In 1958, China pummeled the tiny outlying Taiwanese islands of Kinmen and Matsu with hundreds of thousands of shells, flattening homes and killing scores of civilians as the Communists tried to advance against the Chinese Nationalist Party who had fled to Taipei.
More than 50 years later, political tensions remain high between Taipei and Beijing but China now wants to build a bridge to the islands, claiming it will help boost their economic development.
Taiwan, however, fears the move is just another provocative strategy to divide and conquer its territory, which China claims as its own. Some have accused Beijing of floating the bridge project to try to meddle in its upcoming election this January.
The Chinese media reported last week on the launch of an ambitious blueprint to construct bridges between Xiamen, a 3.5-million-strong city in its southeastern Fujian province, to Taiwan’s Kinmen, Matsu and Fuzhou islands.
On October 13, 40 experts from both sides of the Taiwan Strait met in the provincial capital, Fuzhou, to discuss a project that would create a favourable environment for people from Taiwan to work and live in mainland China, said Ma Xioaguang, a spokesperson with the State Council Taiwan Affairs Office.
According to Taiwan News, Meng Fanchao, the chief designer of the world’s longest sea bridge between Hong Kong, Zhuhai and Macau, expressed confidence that any technical difficulties could be overcome.
But Taiwan’s Mainland Affairs Council, a government body responsible for relations with China, was swift to reject the proposal on Monday, accusing Beijing of a unilateral manoeuvre to “divide Taiwan.”
China “does not respect our democratic values and institutions,” it said in a statement, adding that the bridge plan was a “complex and sensitive” issue.
Jason Hsu, a leading politician with the opposition Kuomintang party suggested China was trying to score points with the Taiwanese public during election season. “The Chinese government does all sorts of things to influence Taiwan, such as offering benefits or policies,” he said.
“In this case offering a bridge to Kinmen and Matsu, which is unrealistic because if you were to extend a construction to another country it just cannot be done in this way,” he added. “This is more of a hoax, or election language.”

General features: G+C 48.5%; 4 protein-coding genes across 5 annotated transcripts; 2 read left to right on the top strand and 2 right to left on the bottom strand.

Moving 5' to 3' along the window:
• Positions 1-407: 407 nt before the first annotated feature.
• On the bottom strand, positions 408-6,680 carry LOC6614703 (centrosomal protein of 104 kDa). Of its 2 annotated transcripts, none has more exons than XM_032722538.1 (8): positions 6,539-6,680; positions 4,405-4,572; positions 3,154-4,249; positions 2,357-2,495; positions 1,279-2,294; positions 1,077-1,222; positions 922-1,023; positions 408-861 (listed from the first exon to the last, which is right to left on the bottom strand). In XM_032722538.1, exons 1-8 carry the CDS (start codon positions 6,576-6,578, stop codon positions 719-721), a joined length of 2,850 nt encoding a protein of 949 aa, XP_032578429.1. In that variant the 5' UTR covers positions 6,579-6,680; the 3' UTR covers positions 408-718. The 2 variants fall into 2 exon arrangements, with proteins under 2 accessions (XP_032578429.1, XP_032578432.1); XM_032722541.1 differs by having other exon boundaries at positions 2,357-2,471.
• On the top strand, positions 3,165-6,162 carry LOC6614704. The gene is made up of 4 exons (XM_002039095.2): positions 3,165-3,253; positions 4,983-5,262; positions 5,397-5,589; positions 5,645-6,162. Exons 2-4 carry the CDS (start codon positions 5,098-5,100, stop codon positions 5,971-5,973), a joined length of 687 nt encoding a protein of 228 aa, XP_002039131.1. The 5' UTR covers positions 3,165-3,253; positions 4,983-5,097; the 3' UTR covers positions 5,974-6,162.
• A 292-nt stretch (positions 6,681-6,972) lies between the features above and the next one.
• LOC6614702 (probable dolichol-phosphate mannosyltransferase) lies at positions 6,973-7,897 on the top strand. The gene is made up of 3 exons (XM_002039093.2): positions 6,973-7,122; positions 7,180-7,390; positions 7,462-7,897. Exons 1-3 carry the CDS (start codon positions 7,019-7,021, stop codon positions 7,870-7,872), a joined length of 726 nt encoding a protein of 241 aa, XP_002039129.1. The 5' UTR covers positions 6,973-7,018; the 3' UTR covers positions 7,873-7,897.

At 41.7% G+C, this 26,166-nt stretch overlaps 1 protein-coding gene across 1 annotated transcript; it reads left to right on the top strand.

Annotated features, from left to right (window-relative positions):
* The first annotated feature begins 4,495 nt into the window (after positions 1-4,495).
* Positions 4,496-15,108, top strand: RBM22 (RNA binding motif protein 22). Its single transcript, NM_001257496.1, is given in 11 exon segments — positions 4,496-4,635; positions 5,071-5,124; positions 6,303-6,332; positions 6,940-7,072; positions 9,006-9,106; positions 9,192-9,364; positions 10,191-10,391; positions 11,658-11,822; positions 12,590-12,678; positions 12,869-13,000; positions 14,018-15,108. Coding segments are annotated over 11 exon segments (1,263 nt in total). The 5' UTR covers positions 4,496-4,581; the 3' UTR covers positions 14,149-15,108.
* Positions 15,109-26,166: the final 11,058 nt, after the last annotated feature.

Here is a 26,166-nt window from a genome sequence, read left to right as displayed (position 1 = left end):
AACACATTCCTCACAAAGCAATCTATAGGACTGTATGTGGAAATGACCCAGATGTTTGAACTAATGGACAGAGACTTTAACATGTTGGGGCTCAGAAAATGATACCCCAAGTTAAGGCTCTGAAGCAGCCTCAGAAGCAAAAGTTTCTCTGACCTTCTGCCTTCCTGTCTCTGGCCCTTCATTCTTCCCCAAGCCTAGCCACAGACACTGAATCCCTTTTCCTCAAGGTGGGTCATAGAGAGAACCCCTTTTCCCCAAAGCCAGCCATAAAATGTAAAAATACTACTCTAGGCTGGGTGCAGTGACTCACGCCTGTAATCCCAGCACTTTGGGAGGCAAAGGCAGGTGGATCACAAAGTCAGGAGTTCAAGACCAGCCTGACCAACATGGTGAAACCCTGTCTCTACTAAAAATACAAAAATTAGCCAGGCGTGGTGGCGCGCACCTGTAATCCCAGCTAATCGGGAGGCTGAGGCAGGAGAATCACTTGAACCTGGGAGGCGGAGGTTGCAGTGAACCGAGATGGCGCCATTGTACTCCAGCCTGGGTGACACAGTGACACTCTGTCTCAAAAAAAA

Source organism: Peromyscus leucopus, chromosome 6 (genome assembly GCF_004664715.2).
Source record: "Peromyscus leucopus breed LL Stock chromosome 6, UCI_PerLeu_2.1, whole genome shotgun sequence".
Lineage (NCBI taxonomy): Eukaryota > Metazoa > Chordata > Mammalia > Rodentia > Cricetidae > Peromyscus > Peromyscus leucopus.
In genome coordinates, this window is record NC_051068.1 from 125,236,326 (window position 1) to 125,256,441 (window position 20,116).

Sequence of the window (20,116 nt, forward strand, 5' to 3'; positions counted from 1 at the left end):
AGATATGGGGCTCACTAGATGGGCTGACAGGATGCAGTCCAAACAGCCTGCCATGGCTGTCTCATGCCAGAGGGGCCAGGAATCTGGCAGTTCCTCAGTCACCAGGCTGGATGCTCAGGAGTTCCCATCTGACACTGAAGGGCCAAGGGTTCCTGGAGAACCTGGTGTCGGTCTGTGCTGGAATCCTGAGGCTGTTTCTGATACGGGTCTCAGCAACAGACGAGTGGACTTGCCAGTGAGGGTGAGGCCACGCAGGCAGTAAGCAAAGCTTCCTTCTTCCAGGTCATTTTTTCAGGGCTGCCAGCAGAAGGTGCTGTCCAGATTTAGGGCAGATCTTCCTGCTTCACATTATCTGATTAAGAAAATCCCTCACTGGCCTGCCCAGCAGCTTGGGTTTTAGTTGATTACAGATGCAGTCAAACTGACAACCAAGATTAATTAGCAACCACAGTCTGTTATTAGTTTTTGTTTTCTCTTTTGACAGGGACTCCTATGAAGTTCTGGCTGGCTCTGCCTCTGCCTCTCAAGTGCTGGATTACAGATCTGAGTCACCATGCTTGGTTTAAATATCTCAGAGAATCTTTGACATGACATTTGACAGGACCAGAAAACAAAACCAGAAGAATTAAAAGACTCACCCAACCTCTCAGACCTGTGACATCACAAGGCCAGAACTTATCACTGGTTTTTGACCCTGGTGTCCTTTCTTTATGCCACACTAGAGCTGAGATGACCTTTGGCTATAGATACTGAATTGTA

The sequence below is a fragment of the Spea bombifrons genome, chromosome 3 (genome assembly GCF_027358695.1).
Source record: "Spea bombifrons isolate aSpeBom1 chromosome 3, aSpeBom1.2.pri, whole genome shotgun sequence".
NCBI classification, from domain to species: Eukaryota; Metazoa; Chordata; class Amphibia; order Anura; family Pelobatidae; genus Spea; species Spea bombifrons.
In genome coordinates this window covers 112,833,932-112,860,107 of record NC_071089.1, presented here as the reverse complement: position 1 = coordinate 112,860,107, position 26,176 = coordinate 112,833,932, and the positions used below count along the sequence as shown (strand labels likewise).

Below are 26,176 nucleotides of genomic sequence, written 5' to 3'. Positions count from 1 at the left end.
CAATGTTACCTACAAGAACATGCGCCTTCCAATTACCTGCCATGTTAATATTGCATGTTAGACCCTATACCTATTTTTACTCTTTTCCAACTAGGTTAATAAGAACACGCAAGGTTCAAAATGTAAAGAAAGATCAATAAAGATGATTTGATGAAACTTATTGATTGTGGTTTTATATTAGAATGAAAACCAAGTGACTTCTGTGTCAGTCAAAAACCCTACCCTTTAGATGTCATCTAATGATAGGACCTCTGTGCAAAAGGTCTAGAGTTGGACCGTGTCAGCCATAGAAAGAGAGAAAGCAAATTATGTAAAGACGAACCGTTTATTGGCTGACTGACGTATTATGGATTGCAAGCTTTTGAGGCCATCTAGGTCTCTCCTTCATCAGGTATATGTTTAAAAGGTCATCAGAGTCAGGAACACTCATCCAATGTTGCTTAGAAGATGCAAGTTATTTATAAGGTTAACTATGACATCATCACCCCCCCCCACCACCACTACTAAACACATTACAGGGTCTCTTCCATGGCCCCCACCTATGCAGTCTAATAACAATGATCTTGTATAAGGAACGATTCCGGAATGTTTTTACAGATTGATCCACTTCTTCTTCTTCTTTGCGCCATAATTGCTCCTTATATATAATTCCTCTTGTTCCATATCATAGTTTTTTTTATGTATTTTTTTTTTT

Beijing has also been accused of trying to sway Taiwan’s election in more negative ways – by poaching from its small coterie of formal diplomatic allies to isolate Taipei internationally, and by switching off a lucrative stream of mainland tourists to the island.
China has long harboured ambitions to annex Taiwan, a democracy of 23 million, which functions like any other nation with its own government, currency and military.
On Kinmen itself, relations with China have vastly improved since the days of sonic warfare when its “Beishan broadcasting wall,” a 30-foot-tall construction of 45 loudspeakers would blast out songs from the late Taiwanese singer Teresa Teng towards Xiamen, 1.2 miles away.
Leftover shell casings from the bombs that once terrorised islanders are now being transformed into world-famous kitchen knives by Wu Tseng-dong, a local craftsman, and his thriving family business.
Meanwhile, Kinmen, an hour’s flight from Taiwan’s capital Taipei, has already turned to China to resolve the long-term water shortages that were threatening the production of its potent, sorgum-based liquor – Kaoliang.
Water imports from Fujian to supply the 130,000 inhabitants allow the groundwater to be reserved for liquor stocks, a major source of revenue, claim local officials.
A Kinmen County Government spokesperson said the deputy director of the public works bureau had attended the bridge meeting, but added that the local authorities would “cooperate with central government policy.”
Taipei is unlikely to give the green light any time soon.
Taiwan was a “sovereign state” and plans to build through its land would require negotiations with its government, said Jason Lin, from the ruling Democratic Progressive Party.
“China is a country that requires extra caution to deal with due to its continuous hostility toward Taiwan with the threat of military invasion,” he said. “Bridges that link Taiwan and China directly will trigger concerns regarding national security and the plan is unlikely to go through under current circumstance.”